How the Malaysian tobacco black market impacts international relations

Malaysia currently has the highest penetration of illegal cigarettes in the world at 62 per cent of the market. ― Picture by Hari Anggara
Malaysia currently has the highest penetration of illegal cigarettes in the world at 62 per cent of the market. ― Picture by Hari Anggara

KUALA LUMPUR, Aug 13 — Several high profile cases in neighbouring countries demonstrated just how severely the tobacco black market can undermine a country's socio-economic agenda.

Retail and Trade Brand Advocacy Malaysia Chapter (RTBA Malaysia) said it also sours the relationships between countries in the region.

The advocacy group protects businesses in the Asia-Pacific region from criminal conduct.  

Among the cases, these involved Malaysians:

On July 29, the New Zealand Customs Service charged a Malaysian for allegedly attempting to smuggle 2.2 million cigarettes worth NZ$2.72 million (RM7.7 million). 

This was the largest tobacco seizure in a single shipment made by the New Zealand authorities.

Also in July, some PHP700,000 (RM60,000) worth of smuggled Malaysian cigarettes was abandoned in Malabang in the Philippines, after the authorities tried to intercept the shipment.

Earlier in March, a 22-year-old Malaysian student was charged with cigarette smuggling by the Australian Border Force in Perth after he was found with 30 cartons worth A$5,600 (RM15,520) concealed inside a fake data cable spool.

“Malaysians are once again making international headlines for all the wrong reasons," said Datuk Fazli Nordin, managing director of RTBA Malaysia

“Malaysia currently has the highest penetration of illegal cigarettes in the world at 62 per cent of the market, with more than 12 billion sticks sold annually.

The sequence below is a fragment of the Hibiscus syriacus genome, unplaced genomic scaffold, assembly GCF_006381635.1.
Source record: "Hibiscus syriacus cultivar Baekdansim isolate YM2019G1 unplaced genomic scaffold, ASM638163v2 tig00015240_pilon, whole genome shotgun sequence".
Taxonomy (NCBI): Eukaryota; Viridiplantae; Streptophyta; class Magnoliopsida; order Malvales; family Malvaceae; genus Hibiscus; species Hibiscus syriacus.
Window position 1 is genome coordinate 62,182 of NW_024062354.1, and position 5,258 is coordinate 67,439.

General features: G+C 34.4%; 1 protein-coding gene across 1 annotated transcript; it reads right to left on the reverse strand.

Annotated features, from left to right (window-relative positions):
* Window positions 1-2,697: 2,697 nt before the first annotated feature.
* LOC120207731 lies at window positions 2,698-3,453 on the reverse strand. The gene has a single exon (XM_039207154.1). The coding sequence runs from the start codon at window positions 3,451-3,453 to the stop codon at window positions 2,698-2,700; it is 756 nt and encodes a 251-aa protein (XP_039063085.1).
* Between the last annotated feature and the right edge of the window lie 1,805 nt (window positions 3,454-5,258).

“The sheer size of this tobacco black market funds and facilitates a highly sophisticated multinational eco-system run by criminals. 

“This enables the problem to spill over to other countries causing economic harm and exacerbating social ills that are linked to this black market."      

Datuk Fazli said the Covid-19 pandemic has devastated economies globally. 

“Businesses and livelihoods are at stake and it is now as urgent and critical as ever for the Malaysian government to step up efforts to curtail the tobacco black market quickly and comprehensively,” he added.   

In proposing solutions to this problem, RTBA's Illicit Tobacco in the Asia-Pacific Region: Causes and Solutions report published in April, 2020 recommends the formation of a multi-agency multi-national task force to address this issue from a government-to-government perspective. 

The report also recommends diminishing the profitability of perpetrators of the tobacco black market through excise reforms. 

“Closing the price gap between legitimate cigarettes and illicit or smuggled cigarettes can be an effective and pragmatic measure to stop the tobacco black market contagion from spreading across the region,” Datuk Fazli said.

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